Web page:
Schools need ‘own ICAC’ for abuse complaints

Schools need ‘own ICAC’ for abuse complaints

Disability advocates say the existing complaints handling process for incidents of abuse against children with a disability should be replaced with a more effective body, such as the Independent Commission Against Corruption (ICAC).

Some disability advocates say the Employee Performance and Conduct directorate (EPAC), which currently handles complaints, is “deeply flawed” and lacks transparency.

David Roy, senior lecturer at the University of Newcastle told The Educator that a number of parents and teachers groups share his view that EPAC is not only ineffective but “a dangerous conflict of interest” that risks further marginalising Australia’s most vulnerable students.

According to figures released last year, just 3% of 500 child protection complaints in the past four years resulted in disciplinary action against teachers or school employees.

Of the 450 that were finalised, 219 were not upheld and 207 were found to involve an incident that “did not amount to misconduct”.

Ten were deemed reportable conduct to the NSW Ombudsman but not serious enough for any disciplinary action. However, just 14 led to remedial action.

Roy pointed to recent Senate Inquiries into institutional responses to misconduct, as well as the current Royal Commission, which he said “show the dangers of systems that self-regulate and the potential for systemic cover-up”.

“Public schools often investigate themselves and the concern is that too often they appear to find themselves at no fault,” he said.

“If you contact any outside authority such as Family and Community Services or even indeed the police, you regularly are informed that the Department of Education investigates itself, usually through EPAC.”

Roy said it is usually EPAC which decides if a complaint should be reportable and thus investigated or only a matter for local area management inquiry.

“In effect this can usually means a principal of a school investigates her or his own school. It is therefore of little surprise to find that a principal might find little to no fault over how they run their own school,” he said.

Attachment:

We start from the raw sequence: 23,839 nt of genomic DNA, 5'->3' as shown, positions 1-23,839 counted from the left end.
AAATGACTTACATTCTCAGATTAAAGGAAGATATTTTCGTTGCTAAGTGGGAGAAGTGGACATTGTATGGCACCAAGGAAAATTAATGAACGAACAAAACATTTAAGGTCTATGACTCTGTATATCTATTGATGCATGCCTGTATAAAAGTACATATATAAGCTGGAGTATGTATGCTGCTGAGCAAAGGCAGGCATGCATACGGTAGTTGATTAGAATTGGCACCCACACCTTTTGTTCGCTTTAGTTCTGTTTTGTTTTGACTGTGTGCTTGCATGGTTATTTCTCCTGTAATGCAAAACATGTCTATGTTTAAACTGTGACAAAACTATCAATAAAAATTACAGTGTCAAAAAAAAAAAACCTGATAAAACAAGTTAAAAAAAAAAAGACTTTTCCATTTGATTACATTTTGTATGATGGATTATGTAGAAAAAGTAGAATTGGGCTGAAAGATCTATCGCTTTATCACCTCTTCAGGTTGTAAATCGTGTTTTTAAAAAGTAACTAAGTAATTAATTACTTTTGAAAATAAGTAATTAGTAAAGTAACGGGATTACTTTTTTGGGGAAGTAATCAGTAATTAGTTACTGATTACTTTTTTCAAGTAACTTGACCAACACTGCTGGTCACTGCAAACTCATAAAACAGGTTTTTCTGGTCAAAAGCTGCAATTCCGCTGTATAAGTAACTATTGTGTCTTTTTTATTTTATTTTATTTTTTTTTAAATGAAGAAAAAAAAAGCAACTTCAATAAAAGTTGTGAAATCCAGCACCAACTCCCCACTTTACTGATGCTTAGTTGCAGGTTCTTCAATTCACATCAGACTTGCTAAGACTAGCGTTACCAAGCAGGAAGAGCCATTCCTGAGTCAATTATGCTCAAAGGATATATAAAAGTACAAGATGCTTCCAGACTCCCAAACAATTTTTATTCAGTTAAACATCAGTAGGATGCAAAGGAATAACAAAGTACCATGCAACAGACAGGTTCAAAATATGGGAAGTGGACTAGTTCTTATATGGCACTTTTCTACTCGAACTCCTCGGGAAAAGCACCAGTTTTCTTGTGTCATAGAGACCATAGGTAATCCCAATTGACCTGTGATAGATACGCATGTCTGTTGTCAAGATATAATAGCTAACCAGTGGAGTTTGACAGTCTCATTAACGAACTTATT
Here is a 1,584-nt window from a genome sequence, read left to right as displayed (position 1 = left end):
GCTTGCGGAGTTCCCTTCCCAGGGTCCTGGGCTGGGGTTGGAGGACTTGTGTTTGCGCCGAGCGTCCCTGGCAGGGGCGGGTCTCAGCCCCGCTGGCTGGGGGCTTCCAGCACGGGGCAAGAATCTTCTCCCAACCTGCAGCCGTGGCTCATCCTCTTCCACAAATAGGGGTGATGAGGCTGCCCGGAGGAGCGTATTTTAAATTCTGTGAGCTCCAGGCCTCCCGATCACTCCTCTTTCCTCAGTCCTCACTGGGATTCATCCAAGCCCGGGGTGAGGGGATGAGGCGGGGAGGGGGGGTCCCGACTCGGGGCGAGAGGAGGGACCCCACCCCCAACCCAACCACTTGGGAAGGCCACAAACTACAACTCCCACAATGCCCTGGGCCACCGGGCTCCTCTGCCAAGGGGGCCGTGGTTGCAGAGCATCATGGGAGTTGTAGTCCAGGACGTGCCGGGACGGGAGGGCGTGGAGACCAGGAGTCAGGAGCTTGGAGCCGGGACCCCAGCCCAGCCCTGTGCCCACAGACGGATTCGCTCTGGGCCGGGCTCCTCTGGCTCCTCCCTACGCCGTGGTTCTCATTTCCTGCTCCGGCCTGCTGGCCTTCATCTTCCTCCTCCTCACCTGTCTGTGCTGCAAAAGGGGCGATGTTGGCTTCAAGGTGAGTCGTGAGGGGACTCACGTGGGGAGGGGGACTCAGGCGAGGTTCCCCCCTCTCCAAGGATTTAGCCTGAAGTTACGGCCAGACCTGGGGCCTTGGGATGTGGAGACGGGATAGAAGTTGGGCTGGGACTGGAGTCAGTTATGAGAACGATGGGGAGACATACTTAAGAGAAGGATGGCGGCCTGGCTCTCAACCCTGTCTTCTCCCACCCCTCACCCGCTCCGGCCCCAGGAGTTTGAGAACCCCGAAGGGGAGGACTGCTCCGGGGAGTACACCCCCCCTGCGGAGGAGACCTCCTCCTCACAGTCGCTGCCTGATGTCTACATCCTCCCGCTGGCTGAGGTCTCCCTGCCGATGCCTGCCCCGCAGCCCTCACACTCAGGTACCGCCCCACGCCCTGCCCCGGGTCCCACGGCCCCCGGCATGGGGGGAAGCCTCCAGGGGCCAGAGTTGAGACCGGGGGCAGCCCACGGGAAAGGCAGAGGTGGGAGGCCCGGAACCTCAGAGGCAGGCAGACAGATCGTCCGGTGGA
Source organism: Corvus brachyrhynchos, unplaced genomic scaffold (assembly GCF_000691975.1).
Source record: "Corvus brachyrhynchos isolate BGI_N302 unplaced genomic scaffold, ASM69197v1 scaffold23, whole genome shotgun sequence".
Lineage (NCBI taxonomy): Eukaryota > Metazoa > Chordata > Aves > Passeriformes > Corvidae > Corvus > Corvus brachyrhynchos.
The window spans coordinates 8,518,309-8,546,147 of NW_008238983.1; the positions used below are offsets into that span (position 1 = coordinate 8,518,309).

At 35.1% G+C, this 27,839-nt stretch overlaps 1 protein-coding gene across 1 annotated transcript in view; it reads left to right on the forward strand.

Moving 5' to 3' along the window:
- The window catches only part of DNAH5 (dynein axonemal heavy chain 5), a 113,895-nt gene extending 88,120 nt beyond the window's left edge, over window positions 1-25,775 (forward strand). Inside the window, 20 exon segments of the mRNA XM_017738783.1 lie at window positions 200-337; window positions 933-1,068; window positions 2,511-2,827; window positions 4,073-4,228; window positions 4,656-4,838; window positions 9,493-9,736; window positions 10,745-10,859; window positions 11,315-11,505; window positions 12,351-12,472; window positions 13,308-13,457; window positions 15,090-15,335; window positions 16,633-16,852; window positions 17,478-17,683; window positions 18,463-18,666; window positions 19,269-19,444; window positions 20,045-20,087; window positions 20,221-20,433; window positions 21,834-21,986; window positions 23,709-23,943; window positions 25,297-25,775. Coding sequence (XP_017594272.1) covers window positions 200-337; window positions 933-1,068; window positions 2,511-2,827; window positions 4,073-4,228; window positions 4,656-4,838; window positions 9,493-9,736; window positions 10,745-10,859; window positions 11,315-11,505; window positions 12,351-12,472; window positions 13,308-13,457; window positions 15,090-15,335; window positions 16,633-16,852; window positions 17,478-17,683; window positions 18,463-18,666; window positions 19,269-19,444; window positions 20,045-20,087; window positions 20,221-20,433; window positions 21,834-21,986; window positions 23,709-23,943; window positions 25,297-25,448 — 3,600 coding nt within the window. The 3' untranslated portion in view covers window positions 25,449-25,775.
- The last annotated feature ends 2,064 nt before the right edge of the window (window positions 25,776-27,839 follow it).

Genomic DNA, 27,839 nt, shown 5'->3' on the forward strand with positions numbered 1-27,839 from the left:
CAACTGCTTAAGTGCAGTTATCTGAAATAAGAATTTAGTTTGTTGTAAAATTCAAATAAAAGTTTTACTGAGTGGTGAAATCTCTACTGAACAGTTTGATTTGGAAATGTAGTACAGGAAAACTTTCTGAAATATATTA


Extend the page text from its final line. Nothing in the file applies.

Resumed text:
Growing calls for Royal Commission

Deputy Labor leader and education spokesperson, Tanya Plibersek, recently joined parents and disability advocates in calling for a Royal Commission into the treatment of children with a disability.

“It’s absolutely vital to investigate and expose any instances of abuse and neglect of people with disabilities,” Plibersek said.

“It’s certainly as serious as [allegations of child sexual abuse in institutions] and it took a royal commission to understand the extent of those types of issues. Until you have this kind of opportunity I think you’re only looking at the tip of the iceberg.”

Roy said that the current parliamentary inquiry has limited powers to impose any penalties on the Department, because the inquiry only makes recommendations which are then passed on to the Minister and the Department.

“Those groups give a response to outline what they will do, but a Royal Commission has the power to take legal action and impose penalties,” he said.

“The problem is thought that the Department might be spending hundreds of thousands of dollars settling cases that families take against it out of court which all have confidentiality agreements.”

Roy said this means that the issues can’t go public, effectively silencing the families and their children.

“This begs the question of how much taxpayers’ money is being spent for the Department to keep people quiet rather than proactively dealing with these issues?” he said.

“Rather than entrenching positions, let’s move out of the trench and admit there is an issue so we can all work together to find a solution.”

Roy said that should the Department be found to have breached disability discrimination laws, there could be heavy penalties and sweeping changes.

“We could expect to see parents and their children taking the Department to court publicly and being paid out hundreds of thousands of dollars in reparations,” he said.

“The key within all changes is that we support teachers to support kids, because teachers are the hardest working element to make a change”.